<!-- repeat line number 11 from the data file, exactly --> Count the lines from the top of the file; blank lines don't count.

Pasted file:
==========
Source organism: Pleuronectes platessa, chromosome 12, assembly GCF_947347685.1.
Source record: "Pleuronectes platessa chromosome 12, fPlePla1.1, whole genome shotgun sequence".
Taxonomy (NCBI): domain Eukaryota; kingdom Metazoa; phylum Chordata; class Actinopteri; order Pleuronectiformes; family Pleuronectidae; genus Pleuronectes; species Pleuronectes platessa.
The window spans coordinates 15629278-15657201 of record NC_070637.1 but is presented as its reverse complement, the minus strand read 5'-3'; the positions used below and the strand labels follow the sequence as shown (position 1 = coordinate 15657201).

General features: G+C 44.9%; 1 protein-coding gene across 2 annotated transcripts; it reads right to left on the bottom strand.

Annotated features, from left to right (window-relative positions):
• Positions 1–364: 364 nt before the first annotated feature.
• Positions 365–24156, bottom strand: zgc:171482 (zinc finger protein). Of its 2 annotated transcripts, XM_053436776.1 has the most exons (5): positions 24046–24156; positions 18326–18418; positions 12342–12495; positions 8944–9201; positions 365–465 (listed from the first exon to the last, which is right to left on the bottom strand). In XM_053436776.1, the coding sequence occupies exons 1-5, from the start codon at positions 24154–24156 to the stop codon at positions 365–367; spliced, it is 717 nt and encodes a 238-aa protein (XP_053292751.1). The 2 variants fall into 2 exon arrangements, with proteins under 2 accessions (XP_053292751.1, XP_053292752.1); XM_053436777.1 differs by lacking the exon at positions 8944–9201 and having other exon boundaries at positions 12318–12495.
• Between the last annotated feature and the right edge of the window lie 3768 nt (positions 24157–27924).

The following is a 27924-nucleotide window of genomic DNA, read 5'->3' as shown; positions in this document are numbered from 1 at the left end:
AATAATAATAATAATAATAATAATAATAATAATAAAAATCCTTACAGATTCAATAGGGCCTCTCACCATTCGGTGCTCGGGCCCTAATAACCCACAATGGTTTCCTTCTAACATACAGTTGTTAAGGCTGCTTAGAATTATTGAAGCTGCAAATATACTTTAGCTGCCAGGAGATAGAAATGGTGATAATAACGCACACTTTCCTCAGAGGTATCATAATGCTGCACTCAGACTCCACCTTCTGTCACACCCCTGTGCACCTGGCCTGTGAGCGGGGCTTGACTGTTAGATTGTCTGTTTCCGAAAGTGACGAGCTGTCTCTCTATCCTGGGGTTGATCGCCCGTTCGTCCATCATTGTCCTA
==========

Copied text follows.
AATAATAATAATAATAATAATAATAATAATAATAAAAATCCTTACAGATTCAATAGGGCCTCTCACCATTCGGTGCTCGGGCCCTAATAACCCACAATGGTTTCCTTCTAACATACAGTTGTTAAGGCTGCTTAGAATTATTGAAGCTGCAAATATACTTTAGCTGCCAGGAGATAGAAATGGTGATAATAACGCACACTTTCCTCAGAGGTATCATAATGCTGCACTCAGACTCCACCTTCTGTCACACCCCTGTGCACCTGGCCTGTGAGCGGGGCTTGACTGTTAGATTGTCTGTTTCCGAAAGTGACGAGCTGTCTCTCTATCCTGGGGTTGATCGCCCGTTCGTCCATCATTGTCCTA